Throughout the entirety of the 2015-16 school year, award-winning and “meticulously observant” (The New Yorker) author Helen Thorpe was a fixture in Edward Williams’ English Language Acquisition class at South High School. She was there to follow the journeys of 22 immigrant and refugee teenagers as they learned English and adjusted to life in America.
Wednesday, following the release of her critically-acclaimed book, The Newcomers: Finding Refuge, Friendship, and Hope in an American Classroom, Thorpe returned to South High School for a panel discussion with Edward Williams and several of the students whose stories she shares.
The discussion, facilitated by two members of South High School’s student senate, was reflective of the incredible year Thorpe, Williams and these students spent together.
“In our day-to-day life, our classrooms seem really normal, but in fact they are really special and Helen expressed that she wanted to spend a year shadowing and learning about our newcomers,” said Williams. “It took a while for me to understand how important it was to share the stories of our refugees. Once I understood the mission of the book, I became really appreciative of the opportunity to be involved in that.”
“I was watching students arrive and feel so glad to have a safe home, sometimes for the first time in their lives,” Thorpe shared of her experience getting to know the English Language Acquisition students at South High School. “Their feelings were that of gratitude for being allowed to be here and join everyone at this high school. The reality of their lives here was so different from that of the political rhetoric unfolding at that time, so different from what I knew to be true. Our national dialogue was getting so skewed, so much more polarized and not based in truth. I want to do whatever I can to fix that and represent families better.”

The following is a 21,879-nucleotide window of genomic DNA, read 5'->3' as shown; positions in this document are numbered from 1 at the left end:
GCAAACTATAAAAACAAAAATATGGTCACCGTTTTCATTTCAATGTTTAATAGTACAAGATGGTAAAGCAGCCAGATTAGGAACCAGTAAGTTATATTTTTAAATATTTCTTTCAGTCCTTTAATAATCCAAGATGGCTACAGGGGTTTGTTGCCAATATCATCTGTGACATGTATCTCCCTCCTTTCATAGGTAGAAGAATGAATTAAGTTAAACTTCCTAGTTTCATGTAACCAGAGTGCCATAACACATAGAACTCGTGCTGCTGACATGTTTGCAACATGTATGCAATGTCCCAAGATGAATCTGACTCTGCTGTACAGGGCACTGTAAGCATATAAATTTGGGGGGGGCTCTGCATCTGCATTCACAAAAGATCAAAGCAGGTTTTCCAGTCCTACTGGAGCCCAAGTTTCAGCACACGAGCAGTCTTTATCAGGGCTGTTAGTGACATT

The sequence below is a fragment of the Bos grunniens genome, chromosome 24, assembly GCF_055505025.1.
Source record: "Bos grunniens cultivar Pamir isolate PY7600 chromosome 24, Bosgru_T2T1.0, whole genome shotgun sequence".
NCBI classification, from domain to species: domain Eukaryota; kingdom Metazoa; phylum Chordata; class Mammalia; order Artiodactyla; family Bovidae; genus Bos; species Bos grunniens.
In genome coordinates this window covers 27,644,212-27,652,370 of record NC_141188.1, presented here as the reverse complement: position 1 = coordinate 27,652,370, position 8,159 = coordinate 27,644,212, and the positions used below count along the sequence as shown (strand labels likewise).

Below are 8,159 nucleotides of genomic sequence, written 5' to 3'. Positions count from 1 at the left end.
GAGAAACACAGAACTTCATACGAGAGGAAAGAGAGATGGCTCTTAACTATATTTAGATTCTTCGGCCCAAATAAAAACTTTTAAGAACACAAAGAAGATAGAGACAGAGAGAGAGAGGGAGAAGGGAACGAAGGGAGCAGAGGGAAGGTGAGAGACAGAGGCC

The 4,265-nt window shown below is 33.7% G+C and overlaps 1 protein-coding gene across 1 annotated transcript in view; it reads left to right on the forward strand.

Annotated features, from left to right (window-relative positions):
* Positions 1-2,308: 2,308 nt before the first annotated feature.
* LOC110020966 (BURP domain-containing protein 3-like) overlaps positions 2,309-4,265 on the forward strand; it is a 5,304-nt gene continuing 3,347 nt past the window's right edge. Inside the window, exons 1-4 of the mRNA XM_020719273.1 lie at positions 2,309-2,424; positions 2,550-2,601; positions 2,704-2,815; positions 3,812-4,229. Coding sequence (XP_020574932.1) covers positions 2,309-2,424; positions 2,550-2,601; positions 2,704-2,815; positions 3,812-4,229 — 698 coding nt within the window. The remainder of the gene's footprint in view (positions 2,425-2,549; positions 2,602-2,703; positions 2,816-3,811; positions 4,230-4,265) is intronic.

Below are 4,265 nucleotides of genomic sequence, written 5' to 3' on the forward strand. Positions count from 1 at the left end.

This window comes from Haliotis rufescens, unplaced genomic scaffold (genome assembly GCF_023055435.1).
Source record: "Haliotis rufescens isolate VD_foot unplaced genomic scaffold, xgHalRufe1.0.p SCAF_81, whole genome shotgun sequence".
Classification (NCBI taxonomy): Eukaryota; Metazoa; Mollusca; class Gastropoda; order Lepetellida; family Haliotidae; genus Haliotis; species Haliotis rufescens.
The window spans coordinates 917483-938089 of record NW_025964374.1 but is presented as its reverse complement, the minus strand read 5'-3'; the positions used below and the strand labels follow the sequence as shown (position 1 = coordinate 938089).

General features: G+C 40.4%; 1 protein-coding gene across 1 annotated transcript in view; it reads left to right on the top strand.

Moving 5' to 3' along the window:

Sama, an twelfth-grade student from Iraq, noted that “here in America, you hear so many stories of people being closed-minded, but in reality, I think most people here are good and they want to get to know you.”
When asked what they missed about their native cultures, most students spoke of their extended families. However, each of them reiterated their gratitude for having the chance to earn an education in America.
“When Ms. Thorpe asked to write about me, I didn’t know why anyone would want to,” said eleventh-grade student Methusella, from the Democratic Republic of the Congo. “I see my story now in her book and I’m proud to share my refugee story.”